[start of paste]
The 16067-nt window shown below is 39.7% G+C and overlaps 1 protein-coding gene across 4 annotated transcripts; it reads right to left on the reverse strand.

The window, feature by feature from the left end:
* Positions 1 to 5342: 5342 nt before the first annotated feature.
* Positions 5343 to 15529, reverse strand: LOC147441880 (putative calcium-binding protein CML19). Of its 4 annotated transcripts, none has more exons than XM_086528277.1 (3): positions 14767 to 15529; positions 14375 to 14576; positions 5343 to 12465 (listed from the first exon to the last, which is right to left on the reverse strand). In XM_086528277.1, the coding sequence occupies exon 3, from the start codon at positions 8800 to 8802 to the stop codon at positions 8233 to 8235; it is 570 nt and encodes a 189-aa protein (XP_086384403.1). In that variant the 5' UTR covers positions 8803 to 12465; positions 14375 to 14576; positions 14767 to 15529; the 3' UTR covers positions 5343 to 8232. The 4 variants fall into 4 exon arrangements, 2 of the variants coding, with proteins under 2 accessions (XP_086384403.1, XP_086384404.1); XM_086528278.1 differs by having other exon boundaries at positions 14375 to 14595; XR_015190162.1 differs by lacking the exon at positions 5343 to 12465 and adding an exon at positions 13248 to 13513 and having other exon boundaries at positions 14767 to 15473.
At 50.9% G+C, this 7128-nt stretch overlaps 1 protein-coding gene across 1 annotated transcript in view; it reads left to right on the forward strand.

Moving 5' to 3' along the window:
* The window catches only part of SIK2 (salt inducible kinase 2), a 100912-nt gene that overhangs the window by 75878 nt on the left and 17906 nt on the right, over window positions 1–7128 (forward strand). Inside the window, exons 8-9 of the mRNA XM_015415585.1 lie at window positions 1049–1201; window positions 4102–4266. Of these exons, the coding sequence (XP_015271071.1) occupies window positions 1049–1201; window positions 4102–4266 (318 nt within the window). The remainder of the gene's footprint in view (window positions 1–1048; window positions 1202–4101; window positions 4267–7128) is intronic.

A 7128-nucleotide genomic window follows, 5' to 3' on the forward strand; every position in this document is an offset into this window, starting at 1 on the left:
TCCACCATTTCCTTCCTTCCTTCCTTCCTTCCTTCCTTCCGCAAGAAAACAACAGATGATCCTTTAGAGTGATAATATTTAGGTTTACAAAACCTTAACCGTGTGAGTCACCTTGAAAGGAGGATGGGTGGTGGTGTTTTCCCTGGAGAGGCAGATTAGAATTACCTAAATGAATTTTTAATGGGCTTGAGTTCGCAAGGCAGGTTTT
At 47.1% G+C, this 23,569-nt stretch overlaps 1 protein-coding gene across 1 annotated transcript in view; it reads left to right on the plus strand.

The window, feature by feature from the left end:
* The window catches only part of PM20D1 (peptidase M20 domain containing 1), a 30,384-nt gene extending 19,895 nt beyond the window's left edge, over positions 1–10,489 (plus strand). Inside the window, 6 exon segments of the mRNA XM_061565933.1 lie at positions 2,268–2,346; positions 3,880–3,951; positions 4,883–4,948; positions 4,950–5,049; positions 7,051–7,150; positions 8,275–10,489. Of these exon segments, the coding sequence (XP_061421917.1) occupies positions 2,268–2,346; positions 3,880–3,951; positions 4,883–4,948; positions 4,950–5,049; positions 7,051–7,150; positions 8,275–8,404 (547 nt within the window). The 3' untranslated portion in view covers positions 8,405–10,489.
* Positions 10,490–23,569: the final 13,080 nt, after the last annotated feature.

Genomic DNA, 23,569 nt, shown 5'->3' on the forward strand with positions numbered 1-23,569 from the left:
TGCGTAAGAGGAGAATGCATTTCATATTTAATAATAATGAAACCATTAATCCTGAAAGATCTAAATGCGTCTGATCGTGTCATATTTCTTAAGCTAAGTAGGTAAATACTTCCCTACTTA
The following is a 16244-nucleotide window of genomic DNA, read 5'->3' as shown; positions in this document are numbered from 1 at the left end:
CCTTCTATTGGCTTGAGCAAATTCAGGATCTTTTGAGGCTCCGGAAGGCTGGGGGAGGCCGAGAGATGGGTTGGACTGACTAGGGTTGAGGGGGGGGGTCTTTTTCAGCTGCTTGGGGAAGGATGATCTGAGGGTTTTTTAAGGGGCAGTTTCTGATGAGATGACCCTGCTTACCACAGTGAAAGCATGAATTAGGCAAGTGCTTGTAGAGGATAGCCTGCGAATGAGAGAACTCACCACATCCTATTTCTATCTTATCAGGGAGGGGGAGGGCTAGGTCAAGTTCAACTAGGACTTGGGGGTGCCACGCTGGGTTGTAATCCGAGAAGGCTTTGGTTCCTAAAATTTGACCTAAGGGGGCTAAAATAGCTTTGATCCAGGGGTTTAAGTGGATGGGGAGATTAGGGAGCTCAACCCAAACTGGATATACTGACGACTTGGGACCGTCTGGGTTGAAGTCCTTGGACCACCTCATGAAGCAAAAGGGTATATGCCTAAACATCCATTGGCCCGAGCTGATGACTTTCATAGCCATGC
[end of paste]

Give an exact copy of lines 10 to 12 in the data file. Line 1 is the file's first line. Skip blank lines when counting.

At 47.1% G+C, this 23,569-nt stretch overlaps 1 protein-coding gene across 1 annotated transcript in view; it reads left to right on the plus strand.

The window, feature by feature from the left end:
* The window catches only part of PM20D1 (peptidase M20 domain containing 1), a 30,384-nt gene extending 19,895 nt beyond the window's left edge, over positions 1–10,489 (plus strand). Inside the window, 6 exon segments of the mRNA XM_061565933.1 lie at positions 2,268–2,346; positions 3,880–3,951; positions 4,883–4,948; positions 4,950–5,049; positions 7,051–7,150; positions 8,275–10,489. Of these exon segments, the coding sequence (XP_061421917.1) occupies positions 2,268–2,346; positions 3,880–3,951; positions 4,883–4,948; positions 4,950–5,049; positions 7,051–7,150; positions 8,275–8,404 (547 nt within the window). The 3' untranslated portion in view covers positions 8,405–10,489.